While FCC and public-safety representatives may disagree on spectrum issues surrounding the best utilization of the 700 MHz D Block, both groups agree on the fundamental goal: establish a nationwide, interoperable wireless broadband communications network that meets the needs of the first-response community.

Exactly how that goal should be achieved has been a matter of considerable debate. FCC officials have contended that the primary barrier to making the broadband network a reality is funding, and that auctioning the D Block is the best way to resolve the financial dilemma at a time when state and local government entities are facing tight budgets in a down economy.

Not only would the D Block generate a few billion dollars that Congress could direct toward helping fund the proposed nationwide network, but building the public-safety network in concert with a D Block partner also could reduce significantly the cost of building the network. Furthermore, having a commercial partner share Band 14 with public safety would mean better economies of scale for equipment, resulting in cheaper prices for first-responder gear.

If the D Block were reallocated to public safety, FCC officials question whether the financial case for the public-safety broadband network would work, with many in the agency noting that the FCC has spent much more time and effort developing a business model than public safety has.

Meanwhile, public-safety representatives have claimed that if Congress reallocates the D Block to first responders, government entities could leverage the spectrum to help fund the nationwide network.

Many have interpreted this position to mean that public safety would be willing to lease spectrum to commercial carriers. While such an arrangement could make sense in some circumstances, industry analysts question whether commercial leases would generate enough revenue to be worthwhile, given the realities of supply and demand.

Indeed, leasing valuable spectrum in major metropolitan areas could provide some attractive revenue streams, but such urban areas are the environments where public safety would be least inclined to lease frequencies, because first responders likely would need all the spectrum., and a commercial operator may not want to operate on a secondary basis. Meanwhile, in rural areas, most industry sources believe public-safety could have enough spectrum to lease to commercial operators in most instances, but airwaves in sparsely populated locations would not be expected to attract significant bids from carriers.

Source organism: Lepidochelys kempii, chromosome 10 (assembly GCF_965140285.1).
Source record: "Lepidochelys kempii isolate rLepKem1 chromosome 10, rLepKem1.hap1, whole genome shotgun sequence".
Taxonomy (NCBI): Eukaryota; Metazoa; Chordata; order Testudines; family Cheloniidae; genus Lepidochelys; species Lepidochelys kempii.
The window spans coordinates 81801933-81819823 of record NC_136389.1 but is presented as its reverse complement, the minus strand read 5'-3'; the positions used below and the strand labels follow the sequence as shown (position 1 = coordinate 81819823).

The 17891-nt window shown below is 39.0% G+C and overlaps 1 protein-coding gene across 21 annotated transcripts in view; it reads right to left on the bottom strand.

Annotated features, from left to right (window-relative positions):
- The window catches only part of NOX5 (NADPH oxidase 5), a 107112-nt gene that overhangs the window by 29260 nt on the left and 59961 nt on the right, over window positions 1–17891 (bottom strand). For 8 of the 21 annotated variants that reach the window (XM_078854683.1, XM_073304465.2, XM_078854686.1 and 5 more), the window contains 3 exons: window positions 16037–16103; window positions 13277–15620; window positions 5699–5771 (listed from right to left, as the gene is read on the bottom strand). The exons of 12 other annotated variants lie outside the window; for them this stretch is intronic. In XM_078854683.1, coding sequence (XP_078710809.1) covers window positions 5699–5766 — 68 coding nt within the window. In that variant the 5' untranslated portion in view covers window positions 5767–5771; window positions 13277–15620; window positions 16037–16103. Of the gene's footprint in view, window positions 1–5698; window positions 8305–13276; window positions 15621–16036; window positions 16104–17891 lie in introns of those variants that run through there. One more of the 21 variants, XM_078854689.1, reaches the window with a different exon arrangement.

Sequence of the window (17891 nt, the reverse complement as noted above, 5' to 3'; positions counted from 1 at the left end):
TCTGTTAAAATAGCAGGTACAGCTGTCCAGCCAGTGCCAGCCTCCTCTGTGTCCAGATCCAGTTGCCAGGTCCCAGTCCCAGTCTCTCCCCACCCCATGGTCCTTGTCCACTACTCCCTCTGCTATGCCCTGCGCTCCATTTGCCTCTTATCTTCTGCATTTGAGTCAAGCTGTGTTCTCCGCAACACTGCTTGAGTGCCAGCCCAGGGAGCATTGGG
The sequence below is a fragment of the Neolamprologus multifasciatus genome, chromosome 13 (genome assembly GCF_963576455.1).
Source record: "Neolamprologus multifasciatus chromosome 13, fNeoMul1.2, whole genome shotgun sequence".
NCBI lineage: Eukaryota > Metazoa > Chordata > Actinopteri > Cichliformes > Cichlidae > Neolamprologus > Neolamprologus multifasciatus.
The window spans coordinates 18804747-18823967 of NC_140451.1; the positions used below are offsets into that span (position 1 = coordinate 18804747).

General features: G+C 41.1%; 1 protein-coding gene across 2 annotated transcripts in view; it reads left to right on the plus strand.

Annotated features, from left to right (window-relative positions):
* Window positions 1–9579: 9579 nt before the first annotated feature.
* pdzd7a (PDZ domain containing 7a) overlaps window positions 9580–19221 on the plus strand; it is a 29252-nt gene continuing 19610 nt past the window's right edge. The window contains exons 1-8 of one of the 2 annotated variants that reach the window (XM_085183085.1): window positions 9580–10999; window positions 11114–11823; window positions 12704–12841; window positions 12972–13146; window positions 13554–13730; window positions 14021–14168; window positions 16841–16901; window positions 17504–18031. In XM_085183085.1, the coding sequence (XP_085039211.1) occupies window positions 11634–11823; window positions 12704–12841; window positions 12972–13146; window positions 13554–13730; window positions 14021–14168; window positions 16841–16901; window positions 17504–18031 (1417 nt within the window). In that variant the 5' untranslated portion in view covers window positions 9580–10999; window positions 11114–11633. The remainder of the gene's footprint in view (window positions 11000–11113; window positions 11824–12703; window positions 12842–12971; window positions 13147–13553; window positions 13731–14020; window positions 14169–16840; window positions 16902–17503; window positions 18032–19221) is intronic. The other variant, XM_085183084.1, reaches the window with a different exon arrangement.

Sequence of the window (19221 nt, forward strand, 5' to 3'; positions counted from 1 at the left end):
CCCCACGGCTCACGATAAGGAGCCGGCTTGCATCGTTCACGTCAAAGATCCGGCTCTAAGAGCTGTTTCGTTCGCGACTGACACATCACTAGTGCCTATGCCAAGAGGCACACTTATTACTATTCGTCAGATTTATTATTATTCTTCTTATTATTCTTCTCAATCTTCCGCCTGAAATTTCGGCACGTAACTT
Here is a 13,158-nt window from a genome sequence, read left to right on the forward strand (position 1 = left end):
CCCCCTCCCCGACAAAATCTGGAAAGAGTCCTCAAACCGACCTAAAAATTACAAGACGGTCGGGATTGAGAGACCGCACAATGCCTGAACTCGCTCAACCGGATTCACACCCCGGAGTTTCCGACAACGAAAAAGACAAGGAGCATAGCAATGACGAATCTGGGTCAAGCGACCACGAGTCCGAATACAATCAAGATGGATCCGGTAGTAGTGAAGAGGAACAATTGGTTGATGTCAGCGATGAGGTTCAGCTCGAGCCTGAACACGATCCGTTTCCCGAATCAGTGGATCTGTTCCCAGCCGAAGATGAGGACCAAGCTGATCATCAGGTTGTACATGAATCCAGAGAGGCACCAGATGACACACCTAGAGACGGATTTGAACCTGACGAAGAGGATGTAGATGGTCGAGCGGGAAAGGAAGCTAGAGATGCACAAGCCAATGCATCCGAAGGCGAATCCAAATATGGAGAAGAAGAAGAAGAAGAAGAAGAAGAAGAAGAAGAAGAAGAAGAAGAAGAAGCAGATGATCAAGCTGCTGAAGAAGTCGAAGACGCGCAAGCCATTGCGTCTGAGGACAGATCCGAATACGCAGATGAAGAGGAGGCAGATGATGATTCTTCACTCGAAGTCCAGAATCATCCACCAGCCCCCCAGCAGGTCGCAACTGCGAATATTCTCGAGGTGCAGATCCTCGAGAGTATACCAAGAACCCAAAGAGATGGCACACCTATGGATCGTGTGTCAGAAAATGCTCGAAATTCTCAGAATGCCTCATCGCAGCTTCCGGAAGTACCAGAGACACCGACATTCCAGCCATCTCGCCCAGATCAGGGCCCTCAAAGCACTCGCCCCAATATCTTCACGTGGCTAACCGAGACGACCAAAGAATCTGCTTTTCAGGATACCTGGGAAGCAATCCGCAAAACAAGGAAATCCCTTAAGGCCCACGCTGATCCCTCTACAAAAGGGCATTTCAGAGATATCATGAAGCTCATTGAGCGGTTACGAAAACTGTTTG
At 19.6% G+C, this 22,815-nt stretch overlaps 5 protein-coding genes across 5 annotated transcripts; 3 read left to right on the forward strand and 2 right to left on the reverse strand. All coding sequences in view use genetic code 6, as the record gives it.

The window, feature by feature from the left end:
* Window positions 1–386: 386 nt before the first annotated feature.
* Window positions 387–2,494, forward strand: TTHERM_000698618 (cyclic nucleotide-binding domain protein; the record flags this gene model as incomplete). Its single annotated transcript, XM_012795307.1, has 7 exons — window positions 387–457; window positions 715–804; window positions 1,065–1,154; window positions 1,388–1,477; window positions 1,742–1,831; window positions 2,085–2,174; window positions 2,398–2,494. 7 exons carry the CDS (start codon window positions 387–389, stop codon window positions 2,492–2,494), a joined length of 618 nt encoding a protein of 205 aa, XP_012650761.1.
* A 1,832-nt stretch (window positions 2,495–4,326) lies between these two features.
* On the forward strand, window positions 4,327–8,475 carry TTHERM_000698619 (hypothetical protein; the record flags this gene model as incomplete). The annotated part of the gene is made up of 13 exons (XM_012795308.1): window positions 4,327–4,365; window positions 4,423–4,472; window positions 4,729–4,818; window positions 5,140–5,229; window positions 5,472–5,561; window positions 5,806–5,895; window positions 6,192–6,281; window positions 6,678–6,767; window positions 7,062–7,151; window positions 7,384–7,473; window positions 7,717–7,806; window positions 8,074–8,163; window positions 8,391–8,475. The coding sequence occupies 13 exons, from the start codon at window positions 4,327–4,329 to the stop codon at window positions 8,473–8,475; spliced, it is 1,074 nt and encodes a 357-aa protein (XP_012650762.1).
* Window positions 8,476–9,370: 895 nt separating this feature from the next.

But another method of leveraging the spectrum appears to be gathering momentum. Instead of deploying networks solely for traditional first-response users such as police, fire and EMS, many governmental entities would like to let other municipal departments — such as public works and public transportation — access the network for a fee.

This model would mean more users on the network, which should improve economies of scale compared to the limited public-safety market. In addition, these other department can bring their own revenues sources — annual budgets and access to non-public-safety grant programs.

Such an approach also embraces the notion of converged networking that has become increasingly prevalent, said Roger Quayle, CTO of IPWireless, which developed the technology used to deploy a broadband wireless system on 2.5 GHz spectrum in New York City.

“These multiagency networks are run out of the CIO’s organization,” Quayle said. “They aren’t run out of the traditional public-safety radio shop.”

One problem with the multiagency model is that current rules only allow first responders to utilize the 700 MHz broadband spectrum. However, most industry sources believe policymakers conceptually would support the notion of broadening the definition of a first responder to include critical-infrastructure enterprises such as hospitals, utilities and transportation departments, each of which can play vital roles in emergency scenarios.

But even if the rules were changed, many question whether the non-public-safety entities would be willing to pour resources into gaining access to a 10 MHz network of which public safety typically would be the top-priority user, which may not leave much bandwidth to secondary users during an incident. However, adding the 10 MHz D Block to the equation would make public-safety officials more willing to share the airwaves and secondary users more likely to want to participate.

“My gut feeling is that 20 MHz is going to be the minimum necessary to actually operate all of these first and second responders in a city like Seattle,” said Bill Schrier, CTO for the city of Seattle.

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